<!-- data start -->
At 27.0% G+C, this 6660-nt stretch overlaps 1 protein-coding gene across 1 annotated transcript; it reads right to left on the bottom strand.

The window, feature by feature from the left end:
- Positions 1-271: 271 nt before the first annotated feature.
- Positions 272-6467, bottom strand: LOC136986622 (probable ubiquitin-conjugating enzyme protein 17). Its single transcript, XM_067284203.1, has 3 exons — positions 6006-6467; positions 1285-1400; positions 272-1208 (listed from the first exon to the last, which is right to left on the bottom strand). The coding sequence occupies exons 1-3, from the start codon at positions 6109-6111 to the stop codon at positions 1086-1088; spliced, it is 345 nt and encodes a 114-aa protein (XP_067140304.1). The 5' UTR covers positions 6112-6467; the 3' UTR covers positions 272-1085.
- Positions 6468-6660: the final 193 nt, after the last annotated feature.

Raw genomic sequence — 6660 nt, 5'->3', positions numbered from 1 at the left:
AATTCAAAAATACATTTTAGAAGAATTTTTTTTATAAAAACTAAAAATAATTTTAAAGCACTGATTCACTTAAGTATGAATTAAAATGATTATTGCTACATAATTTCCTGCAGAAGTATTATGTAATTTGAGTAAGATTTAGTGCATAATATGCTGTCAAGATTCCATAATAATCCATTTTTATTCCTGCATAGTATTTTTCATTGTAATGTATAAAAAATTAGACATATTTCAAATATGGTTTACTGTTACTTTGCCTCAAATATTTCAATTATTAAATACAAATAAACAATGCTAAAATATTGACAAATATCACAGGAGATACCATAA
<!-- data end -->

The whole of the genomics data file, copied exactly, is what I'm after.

At 27.0% G+C, this 6660-nt stretch overlaps 1 protein-coding gene across 1 annotated transcript; it reads right to left on the bottom strand.

The window, feature by feature from the left end:
- Positions 1-271: 271 nt before the first annotated feature.
- Positions 272-6467, bottom strand: LOC136986622 (probable ubiquitin-conjugating enzyme protein 17). Its single transcript, XM_067284203.1, has 3 exons — positions 6006-6467; positions 1285-1400; positions 272-1208 (listed from the first exon to the last, which is right to left on the bottom strand). The coding sequence occupies exons 1-3, from the start codon at positions 6109-6111 to the stop codon at positions 1086-1088; spliced, it is 345 nt and encodes a 114-aa protein (XP_067140304.1). The 5' UTR covers positions 6112-6467; the 3' UTR covers positions 272-1085.
- Positions 6468-6660: the final 193 nt, after the last annotated feature.

Raw genomic sequence — 6660 nt, 5'->3', positions numbered from 1 at the left:
AATTCAAAAATACATTTTAGAAGAATTTTTTTTATAAAAACTAAAAATAATTTTAAAGCACTGATTCACTTAAGTATGAATTAAAATGATTATTGCTACATAATTTCCTGCAGAAGTATTATGTAATTTGAGTAAGATTTAGTGCATAATATGCTGTCAAGATTCCATAATAATCCATTTTTATTCCTGCATAGTATTTTTCATTGTAATGTATAAAAAATTAGACATATTTCAAATATGGTTTACTGTTACTTTGCCTCAAATATTTCAATTATTAAATACAAATAAACAATGCTAAAATATTGACAAATATCACAGGAGATACCATAA